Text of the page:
Science fiction is often about exploring strange new worlds, seeking out new life and new civilization, and all that space jazz. This is sort of the case in Solaris, too; Kelvin goes out to a new strange planet and learns stuff.
The difference is that what Kelvin learns is mostly inside his head. Exploring out there just leads you back where you started, looking at yourself in a mirror—so when humans look out to the stars in Solaris, they're really looking into themselves. You can explore as much as you want, but the eyes that see the distant land, and the brain that processes it, are still your eyes and your brain. Adventure is a cramped and insular thing; the more you travel, the more you're stuck in the same place. Why bother even getting out of bed in the morning? (Yes, Solaris is a cheery book.)
The exploration of Solaris the planet is really the exploration of Solaris the book.
The exploration of Solaris the planet is really the exploration of God.
Sci-fi stories are filled with freaky foreign others—think: logical Vulcans with pointy ears, toothy drooling monsters exploding from your stomach, invading Martians blasting puny earthlings with heat rays—and they're all scary or weird or disturbing. In Solaris, though, the real scary, weird, disturbing thing is that there might not be any foreignness out there at all. The Vulcans, the aliens, the Martians—they're all just you. Which either means that the icky aliens are you, or you are them. Either way, it is confusing and unpleasant. And also, you have pointy ears.
Solaris shows that the alien is always the self.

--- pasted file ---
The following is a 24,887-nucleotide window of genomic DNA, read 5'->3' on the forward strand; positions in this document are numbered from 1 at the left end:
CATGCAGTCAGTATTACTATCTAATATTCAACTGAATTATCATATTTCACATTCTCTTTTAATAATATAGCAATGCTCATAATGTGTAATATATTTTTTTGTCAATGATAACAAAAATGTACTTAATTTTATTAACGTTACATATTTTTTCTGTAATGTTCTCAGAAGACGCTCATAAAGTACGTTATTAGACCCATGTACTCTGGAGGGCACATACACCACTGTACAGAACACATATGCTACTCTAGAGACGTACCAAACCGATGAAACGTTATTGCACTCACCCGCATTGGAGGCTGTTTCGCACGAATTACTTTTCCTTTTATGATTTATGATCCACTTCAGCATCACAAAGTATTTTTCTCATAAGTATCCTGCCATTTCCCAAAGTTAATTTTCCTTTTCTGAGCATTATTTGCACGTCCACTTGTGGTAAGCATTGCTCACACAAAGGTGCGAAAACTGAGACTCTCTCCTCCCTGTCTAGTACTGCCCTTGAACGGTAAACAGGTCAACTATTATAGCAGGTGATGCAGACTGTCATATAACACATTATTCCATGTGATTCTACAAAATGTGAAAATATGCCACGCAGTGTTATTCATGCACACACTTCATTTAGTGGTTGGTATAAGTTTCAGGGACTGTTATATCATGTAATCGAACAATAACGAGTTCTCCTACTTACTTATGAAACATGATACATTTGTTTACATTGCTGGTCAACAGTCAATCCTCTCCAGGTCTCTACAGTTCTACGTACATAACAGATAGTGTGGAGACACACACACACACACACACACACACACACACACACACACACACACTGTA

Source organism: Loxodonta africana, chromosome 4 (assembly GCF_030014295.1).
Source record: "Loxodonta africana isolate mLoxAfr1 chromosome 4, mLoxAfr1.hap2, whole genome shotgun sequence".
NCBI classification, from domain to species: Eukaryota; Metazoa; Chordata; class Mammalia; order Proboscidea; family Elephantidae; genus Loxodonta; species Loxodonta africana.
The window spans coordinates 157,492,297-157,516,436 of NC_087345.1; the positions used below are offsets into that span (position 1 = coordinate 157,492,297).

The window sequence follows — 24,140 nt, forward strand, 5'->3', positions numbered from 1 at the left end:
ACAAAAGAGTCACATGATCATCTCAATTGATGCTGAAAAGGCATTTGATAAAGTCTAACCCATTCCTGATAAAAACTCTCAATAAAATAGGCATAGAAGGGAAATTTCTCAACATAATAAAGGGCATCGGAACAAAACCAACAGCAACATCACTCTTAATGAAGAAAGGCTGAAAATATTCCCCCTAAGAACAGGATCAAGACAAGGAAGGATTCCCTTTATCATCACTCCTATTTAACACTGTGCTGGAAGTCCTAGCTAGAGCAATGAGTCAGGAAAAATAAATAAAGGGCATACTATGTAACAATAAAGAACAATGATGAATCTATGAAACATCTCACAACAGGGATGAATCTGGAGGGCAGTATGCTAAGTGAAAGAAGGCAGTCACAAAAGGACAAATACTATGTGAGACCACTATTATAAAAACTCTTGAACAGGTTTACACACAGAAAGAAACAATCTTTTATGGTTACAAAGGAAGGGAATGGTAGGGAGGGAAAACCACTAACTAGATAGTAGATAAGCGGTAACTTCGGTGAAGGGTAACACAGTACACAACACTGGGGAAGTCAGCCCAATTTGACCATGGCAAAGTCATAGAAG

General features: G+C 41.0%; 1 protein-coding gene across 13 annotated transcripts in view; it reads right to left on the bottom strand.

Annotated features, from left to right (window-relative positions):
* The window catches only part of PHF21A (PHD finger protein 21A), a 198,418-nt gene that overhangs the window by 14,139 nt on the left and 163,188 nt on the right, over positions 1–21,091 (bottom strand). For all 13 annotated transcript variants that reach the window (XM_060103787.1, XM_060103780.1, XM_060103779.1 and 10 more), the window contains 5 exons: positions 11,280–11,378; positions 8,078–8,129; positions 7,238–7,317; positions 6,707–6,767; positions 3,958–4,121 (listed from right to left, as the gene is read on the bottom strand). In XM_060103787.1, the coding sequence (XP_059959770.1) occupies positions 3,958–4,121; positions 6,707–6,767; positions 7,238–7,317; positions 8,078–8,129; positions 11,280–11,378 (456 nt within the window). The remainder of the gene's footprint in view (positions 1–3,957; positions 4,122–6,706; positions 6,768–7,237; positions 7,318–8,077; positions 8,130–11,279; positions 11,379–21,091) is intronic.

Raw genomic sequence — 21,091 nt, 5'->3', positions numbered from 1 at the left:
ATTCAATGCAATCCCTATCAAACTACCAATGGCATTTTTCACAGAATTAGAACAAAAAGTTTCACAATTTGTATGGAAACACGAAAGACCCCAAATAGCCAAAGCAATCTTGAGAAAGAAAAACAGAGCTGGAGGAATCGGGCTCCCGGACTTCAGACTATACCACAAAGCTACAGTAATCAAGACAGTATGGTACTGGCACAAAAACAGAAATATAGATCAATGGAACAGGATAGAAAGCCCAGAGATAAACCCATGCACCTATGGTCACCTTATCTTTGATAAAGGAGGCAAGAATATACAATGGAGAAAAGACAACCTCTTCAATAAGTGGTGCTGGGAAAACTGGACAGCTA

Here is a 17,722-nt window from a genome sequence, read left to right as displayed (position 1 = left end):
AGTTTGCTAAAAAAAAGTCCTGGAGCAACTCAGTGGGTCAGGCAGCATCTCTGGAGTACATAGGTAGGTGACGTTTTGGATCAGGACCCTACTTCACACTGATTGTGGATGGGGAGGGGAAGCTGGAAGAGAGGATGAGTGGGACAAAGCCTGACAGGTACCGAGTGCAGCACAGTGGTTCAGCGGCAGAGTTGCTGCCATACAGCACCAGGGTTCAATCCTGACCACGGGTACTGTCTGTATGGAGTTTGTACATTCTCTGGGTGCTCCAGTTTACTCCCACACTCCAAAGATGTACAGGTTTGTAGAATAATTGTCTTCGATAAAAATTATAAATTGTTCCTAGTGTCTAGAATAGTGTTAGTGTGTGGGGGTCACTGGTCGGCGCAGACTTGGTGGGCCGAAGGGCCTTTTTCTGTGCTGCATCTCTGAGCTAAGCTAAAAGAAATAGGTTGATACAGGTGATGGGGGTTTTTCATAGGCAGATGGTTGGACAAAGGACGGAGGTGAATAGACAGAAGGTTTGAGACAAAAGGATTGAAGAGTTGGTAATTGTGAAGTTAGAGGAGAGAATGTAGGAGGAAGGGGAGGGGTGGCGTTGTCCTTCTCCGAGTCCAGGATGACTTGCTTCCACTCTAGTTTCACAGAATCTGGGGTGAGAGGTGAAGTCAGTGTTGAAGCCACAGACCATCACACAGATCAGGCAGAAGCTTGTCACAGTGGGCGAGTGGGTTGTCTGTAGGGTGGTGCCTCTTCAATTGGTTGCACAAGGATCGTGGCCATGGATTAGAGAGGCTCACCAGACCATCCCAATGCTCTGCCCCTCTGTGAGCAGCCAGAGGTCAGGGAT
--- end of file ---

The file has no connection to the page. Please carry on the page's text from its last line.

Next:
Solaris shows that the self is always an alien.
Identity can mean who you are, your self, but it can also mean an identity—two things that are the same. So identity is both one and two—or more than that on Solaris, where people keep appearing out of thin air and replicating and splitting into several. How many people are there in Kelvin, anyway? How many people is Rheya? How many brains are floating around in that ocean? Rheya is part of Kelvin, and Kelvin is part of you, if you read him. In Solaris, it's hard to keep track of your self, and harder to figure if this self is in your head or out there, somewhere in space wearing a different dress… or the same one.
Rheya is the most real part of Kelvin.
The ocean is the most real part of Kelvin.
The characters in Solaris get a lot of alone time. The scientists all stay away from each other on the station, closeted with their visitors. And since their visitors are their own dreams, that means they're essentially sitting there by themselves with their thoughts. The ocean, too, is all by its lonesome with its waves and its mimoids, bubbling and sloshing. Sad lonely ocean brain. When you need to talk to Kelvin for company, well, you know you're really desperate. The guy isn't exactly a rollicking good time—which, of course you know, if you've read his analysis in the "Characters" section.
Contact in Solaris is isolation.
Contact in Solaris is the opposite of isolation.